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C.D. Warner, et al., comp.  The Library of the World’s Best Literature.
An Anthology in Thirty Volumes.  1917.
 
Thomas à Kempis (1380–1471)
Critical and Biographical Introduction by John Malone
 
“IN a little nook with a little book.” Good old monk of the peaceful Holland lowlands, how well you knew the best delight of man! Your own “little book” survives to us, an imperishable witness of the truth and love that lived in your gentle heart! Next to the Bible, the ‘Imitation of Christ’ of Thomas à Kempis is the book most generally read by Christian people. Of the making of books, of the love for them, and of the joy a good book gives to the children of the world, Thomas knew the full glory.  1
  Kempen, a rustic village not many miles northwest of Düsseldorf in Rhenish Prussia, was so named in old time from the flatness of the country, the campus. The parents of Thomas were very humble working-people of this place; and the family name of Hämmerken is attributed to the father’s probable position as a worker in metal. Thomas Hämmerken, sometimes called Haemmerlein, or in Latin Malleolus, the “little hammer,” was born to John and Gertrude in 1380, and was carefully schooled in virtue, patience, and poverty under their low roof-tree; until at the age of thirteen he was, according to the custom of the time, sent to try his way to a religious life. His brother John, fifteen years older, had made the name À Kempis a distinguished one amongst the “Brothers of the Common Life,” a house of Augustinian Canons Regular at Deventer in Overyssel, lower Netherlands. The chivalry of the lowly in those ages of faith expressed itself with gracious hospitality to all “poor scholars”; and we may be sure the boy who walked the long road down to the brink of the Zuyder Zee met no stint of God-speeds from the country folk. But brother John had gone from Deventer to join Gerard Groot at Windesheim, so away trudged the sturdy little wayfarer to the new journey’s end. Fondly welcomed there, he took a letter from John to Florentius at Deventer. Under the wise direction of this great man the little À Kempis entered the public school, then under the rectorship of John Boheme. While studying there the usual course of reading, writing, music, Latin, catechism, and Bible history, Thomas lived at the house of a pious lady, Zedera, widow of a knight, John of Runen.  2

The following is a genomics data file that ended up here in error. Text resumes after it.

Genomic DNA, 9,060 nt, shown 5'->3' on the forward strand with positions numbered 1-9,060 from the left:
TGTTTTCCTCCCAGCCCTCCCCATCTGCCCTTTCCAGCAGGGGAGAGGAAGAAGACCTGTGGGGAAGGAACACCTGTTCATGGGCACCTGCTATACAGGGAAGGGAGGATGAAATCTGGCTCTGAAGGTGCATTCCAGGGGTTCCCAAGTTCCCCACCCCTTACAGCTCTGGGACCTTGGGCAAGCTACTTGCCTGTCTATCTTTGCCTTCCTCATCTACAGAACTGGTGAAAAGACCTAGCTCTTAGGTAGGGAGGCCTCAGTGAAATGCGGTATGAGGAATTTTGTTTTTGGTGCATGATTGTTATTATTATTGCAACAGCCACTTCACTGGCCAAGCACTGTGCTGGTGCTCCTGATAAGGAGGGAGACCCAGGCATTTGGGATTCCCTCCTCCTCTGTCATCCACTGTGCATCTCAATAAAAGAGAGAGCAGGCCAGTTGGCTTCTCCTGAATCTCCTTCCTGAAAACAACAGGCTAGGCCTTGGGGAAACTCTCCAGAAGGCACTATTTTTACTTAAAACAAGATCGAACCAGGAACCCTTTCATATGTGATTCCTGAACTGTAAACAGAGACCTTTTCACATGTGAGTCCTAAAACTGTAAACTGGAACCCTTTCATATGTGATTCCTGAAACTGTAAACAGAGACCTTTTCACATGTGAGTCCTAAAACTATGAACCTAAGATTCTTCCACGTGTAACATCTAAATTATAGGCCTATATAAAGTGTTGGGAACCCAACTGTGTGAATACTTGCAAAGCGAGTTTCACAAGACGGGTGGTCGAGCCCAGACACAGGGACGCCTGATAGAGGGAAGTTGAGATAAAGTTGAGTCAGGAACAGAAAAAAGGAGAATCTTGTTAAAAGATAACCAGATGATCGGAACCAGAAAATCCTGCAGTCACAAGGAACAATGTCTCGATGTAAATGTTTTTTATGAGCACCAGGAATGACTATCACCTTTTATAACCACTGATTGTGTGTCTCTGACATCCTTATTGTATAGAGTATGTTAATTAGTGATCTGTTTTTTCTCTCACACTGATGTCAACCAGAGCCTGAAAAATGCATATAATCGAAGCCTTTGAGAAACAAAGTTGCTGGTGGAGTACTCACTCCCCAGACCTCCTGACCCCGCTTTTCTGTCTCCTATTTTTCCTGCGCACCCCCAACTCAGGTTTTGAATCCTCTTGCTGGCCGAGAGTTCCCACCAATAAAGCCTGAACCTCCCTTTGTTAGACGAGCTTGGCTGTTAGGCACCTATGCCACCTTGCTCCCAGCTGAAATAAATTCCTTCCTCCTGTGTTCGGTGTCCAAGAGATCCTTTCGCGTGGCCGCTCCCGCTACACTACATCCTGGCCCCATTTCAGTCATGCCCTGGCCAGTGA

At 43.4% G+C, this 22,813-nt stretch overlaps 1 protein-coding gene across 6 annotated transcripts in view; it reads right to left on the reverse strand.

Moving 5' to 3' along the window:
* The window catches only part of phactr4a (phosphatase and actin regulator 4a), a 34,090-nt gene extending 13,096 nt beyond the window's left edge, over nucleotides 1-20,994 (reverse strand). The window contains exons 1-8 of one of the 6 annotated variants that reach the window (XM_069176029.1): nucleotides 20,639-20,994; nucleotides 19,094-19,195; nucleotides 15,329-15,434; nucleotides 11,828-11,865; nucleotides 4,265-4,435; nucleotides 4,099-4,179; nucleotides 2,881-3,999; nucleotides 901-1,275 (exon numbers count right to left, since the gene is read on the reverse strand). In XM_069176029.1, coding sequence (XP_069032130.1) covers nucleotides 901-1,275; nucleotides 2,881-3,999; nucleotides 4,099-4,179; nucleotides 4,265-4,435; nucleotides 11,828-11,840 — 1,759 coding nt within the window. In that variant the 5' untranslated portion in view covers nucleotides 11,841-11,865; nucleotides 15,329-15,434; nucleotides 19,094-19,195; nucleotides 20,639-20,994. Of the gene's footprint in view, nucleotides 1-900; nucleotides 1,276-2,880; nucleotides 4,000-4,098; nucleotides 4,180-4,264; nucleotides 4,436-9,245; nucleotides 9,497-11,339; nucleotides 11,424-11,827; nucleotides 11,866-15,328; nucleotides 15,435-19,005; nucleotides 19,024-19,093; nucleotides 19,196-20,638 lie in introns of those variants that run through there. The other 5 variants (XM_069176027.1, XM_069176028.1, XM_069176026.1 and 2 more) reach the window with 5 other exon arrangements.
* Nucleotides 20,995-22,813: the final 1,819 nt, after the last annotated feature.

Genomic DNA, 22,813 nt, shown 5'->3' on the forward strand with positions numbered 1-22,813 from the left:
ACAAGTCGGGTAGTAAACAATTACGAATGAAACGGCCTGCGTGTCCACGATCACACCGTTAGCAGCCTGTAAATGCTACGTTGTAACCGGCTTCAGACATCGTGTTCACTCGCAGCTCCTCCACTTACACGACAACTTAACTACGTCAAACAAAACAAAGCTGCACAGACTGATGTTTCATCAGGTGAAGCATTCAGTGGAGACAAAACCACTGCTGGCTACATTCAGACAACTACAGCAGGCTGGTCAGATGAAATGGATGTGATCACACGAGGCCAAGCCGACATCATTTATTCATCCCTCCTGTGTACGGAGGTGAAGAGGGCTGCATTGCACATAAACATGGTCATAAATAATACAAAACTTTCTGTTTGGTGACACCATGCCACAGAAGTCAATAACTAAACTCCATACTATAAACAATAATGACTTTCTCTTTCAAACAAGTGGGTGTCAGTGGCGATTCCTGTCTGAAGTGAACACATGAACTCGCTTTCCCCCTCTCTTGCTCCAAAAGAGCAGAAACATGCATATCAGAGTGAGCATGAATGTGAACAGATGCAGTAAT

From about 1393–4 Thomas continued in the work of ordinary school life under the care of Florentius, who was the most dear friend and associate of brother John. In the mean time John à Kempis had been made the first prior of the new convent or monastery of Mount St. Agnes near Zwolle, the famous Agnetenberg, to be forever so for the life work of the rosy-cheeked schoolboy of Deventer. Zutphen, the death place of Sir Philip Sidney, is near by the schoolhouse of À Kempis. Thomas went to his brother at Mount St. Agnes in 1399, and entered upon preparation for the life of a monk of that house and rule. In addition to their priestly teaching and monastic duties, the “Brothers of the Common Life” were famous bookmakers. The beautiful manuscripts which with such devout care and worshipful art they slowly perfected with pen and brush, in the clean and wholesome scriptorium, are gems of wonderful delight in the great treasure-houses of such priceless things to us and ages of men. John à Kempis was a worthy master of his brother. They brought with them from the little smithy in Kempen a good endowment of hand cunning. The prior was a fine miniature-maker, as well as an expert in the work of producing the perfectly written books for which the monastery was growing well renowned. Thomas soon became, and remained to the end of his life in spite of age, an expert calligrapher. He was invested with the habit of the order and admitted to the priesthood at the age of thirty-four, in 1414. They did not do things in a hurry, those foregoers of our father Knickerbocker. Thomas began to write his first missal in the year after his ordination, and is said to have finished it in 1417. The first missal! What years of slow and patient practice upon lesser works there must have been! Ripe in mind and full of holy thought, Thomas, it is believed, began the ‘Imitation’ either just before or soon after his entry into the priesthood. The execution of this marvelous “booklet,” as it was called by its first readers, engaged about ten years. It was produced as a series of instructive meditations, given out from time to time to the brothers of the order. For that reason its four books are divided, yet dependent upon each other. At this time, and probably while engaged upon the ‘Imitation,’ he wrote the ‘Little Alphabet of the Monk in the School of Christ’ after Psalm cxix. This curious and somewhat droll work is sometimes called the ‘Saint’s Alphabet.’  3